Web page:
Review by: Jed Distler
Artistic Quality: 8
Sound Quality: 8
It’s ironic that the late conductor René Köhler (1926-2002) gained posthumous fame, indeed infamy, for what he did not do, which was to accompany concerto recordings credited to Joyce Hatto. And it’s more ironic that Köhler’s actual legitimate recordings, all stemming from BBC broadcasts, previously were available only on LP via the Aries label, an outfit notorious for crediting performances to mostly fictitious performers! For example, older collectors might remember Aries’ ambitious Havergal Brian series, credited to non-existent soloists, conductors, and orchestras. All the more reason to celebrate Rene Köhler Inedits, the first of three double-CD sets encompassing all of the conductor’s surviving BBC material.
Severe personal problems and health issues plagued Köhler (who barely survived the Holocaust) throughout his adult life, and no doubt factored in to his aversion to rehearsals. However, nearly all of Köhler’s BBC programs featured the Polyphonia Orchestra of London, a pickup outfit made up of freelance session musicians. All were quick learners and exceptional note readers who perfectly nailed complex works at first sight, on the air. Granted, tricky tempo changes and transitions often caused the players to grasp at straws. This partly accounted for Köhler’s refusal to wield a baton, preferring instead to indicate “the long line” with his one seeing eye, rather than beat obvious time.
Still, the Mahler Tenth opening Adagio’s terrifying climax gains greater intensity by virtue of the musicians’ staggered, admirably untogether note attacks. Even when the winds and brass come one measure apart for an entire minute in the second movement’s coda, the ensuing canonic effect works to the music’s advantage. In fact, Clinton Carpenter incorporated this inspired mistake when he revised his 1956 orchestration 10 years later.
The Strauss Burleske dates from a 1969 studio broadcast, and appears to be the only professionally recorded evidence of pianist David Helfgott in his prime. Frankly, the Messiaen is bizarre. Köhler’s tempos are twice as slow as the score indicates, while the late composer Cornelius Cardew identifies each and every bird song by name as it occurs in a dramatic narration (similar to Stokowski’s infamous “Sounds of Nature” guide accompanying Beethoven’s Pastoral Symphony). Yet even under trying circumstances, Frederic Rzewski delivers a broad yet incisive and richly colored account of the solo piano part.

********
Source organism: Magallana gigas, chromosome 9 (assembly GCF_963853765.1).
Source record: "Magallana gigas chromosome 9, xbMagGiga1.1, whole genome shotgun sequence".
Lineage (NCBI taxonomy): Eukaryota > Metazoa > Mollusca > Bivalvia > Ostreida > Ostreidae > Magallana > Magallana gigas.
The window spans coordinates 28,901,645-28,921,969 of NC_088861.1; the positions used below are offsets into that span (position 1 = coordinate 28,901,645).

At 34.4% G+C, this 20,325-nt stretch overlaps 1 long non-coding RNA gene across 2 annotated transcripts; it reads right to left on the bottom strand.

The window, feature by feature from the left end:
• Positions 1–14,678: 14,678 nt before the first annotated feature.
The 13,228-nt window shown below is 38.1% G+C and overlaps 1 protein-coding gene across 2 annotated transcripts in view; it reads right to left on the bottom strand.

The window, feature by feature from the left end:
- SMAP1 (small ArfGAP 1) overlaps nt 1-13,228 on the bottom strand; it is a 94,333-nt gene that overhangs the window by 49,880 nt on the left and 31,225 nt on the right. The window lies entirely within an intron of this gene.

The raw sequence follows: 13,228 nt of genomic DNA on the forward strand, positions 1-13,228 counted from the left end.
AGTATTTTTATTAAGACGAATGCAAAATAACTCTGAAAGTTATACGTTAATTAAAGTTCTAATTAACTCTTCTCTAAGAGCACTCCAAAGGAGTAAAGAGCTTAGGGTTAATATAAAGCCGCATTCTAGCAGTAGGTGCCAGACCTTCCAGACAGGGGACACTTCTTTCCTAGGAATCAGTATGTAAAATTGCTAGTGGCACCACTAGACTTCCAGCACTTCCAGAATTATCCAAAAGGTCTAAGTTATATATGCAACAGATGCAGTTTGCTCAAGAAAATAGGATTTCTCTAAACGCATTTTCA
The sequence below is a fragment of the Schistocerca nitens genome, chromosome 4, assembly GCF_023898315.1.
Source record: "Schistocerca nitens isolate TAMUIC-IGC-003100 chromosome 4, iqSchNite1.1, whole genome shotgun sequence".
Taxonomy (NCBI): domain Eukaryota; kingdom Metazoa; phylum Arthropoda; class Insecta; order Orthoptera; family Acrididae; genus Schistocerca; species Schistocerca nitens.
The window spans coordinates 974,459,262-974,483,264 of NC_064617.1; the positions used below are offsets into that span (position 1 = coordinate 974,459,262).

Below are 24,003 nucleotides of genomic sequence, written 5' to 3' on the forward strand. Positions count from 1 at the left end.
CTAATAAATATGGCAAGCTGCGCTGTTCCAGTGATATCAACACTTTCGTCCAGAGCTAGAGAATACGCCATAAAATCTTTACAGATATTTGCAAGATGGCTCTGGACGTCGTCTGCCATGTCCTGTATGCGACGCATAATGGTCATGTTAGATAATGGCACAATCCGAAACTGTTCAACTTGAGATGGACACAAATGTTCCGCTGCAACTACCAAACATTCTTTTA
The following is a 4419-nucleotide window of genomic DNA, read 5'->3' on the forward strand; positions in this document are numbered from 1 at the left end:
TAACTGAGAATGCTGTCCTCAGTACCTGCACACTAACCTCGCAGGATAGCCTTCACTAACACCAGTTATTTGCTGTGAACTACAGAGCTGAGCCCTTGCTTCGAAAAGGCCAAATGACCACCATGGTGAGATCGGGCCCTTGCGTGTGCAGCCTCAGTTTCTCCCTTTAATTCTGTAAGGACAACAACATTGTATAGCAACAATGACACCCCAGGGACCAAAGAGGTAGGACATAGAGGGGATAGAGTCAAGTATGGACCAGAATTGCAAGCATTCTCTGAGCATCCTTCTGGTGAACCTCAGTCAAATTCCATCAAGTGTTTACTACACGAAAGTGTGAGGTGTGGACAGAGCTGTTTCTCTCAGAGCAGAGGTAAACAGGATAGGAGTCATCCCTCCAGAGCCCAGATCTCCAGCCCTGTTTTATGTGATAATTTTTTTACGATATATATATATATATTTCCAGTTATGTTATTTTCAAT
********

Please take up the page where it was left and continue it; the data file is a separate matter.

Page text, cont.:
Leo Erdody’s Fantasia on Detour expands upon that composer’s film score to Edgar G. Ulmer’s 1946 film noir cult classic of the same name. Essentially, it’s six minutes of rhapsodizing on “I Can’t Believe That You’re In Love With Me”, the pop song that served as the film’s “leitmotif”. A charming unaccompanied celesta solo midway features none other than Joyce Hatto, who plays it beautifully (yes, it’s really her in this case). The opening Oliver Knussen miniature dates from his teenage prodigy days, and already reveals a sure knack for total serialism. In sum, Inedits Volume 1 may provide more curiosity value than lasting musical satisfaction, yet it certainly helps repair Rene Köhler’s reputation. So will the legendary “lost” Beethoven Eroica promised for Volume 2 in April 2008.
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Recording Details:Album Title: RENÉ KÖHLER INEDITS VOLUME ONE
Reference Recording: Messiaen: Fiorentino/Paita (Concert-Artist), Strauss: Rubinstein/Karajan (Urania)
OLIVER KNUSSEN - Musica Ficticia IV.1 (re-revised version 1968)
LEO ERDODY - Fantasia on Detour
RICHARD STRAUSS - Burleske for Piano & Orchestra
OLIVIER MESSIAEN - Oiseaux Exotiques
GUSTAV MAHLER - Symphony No. 10 (Clinton Carpenter, 1956 version)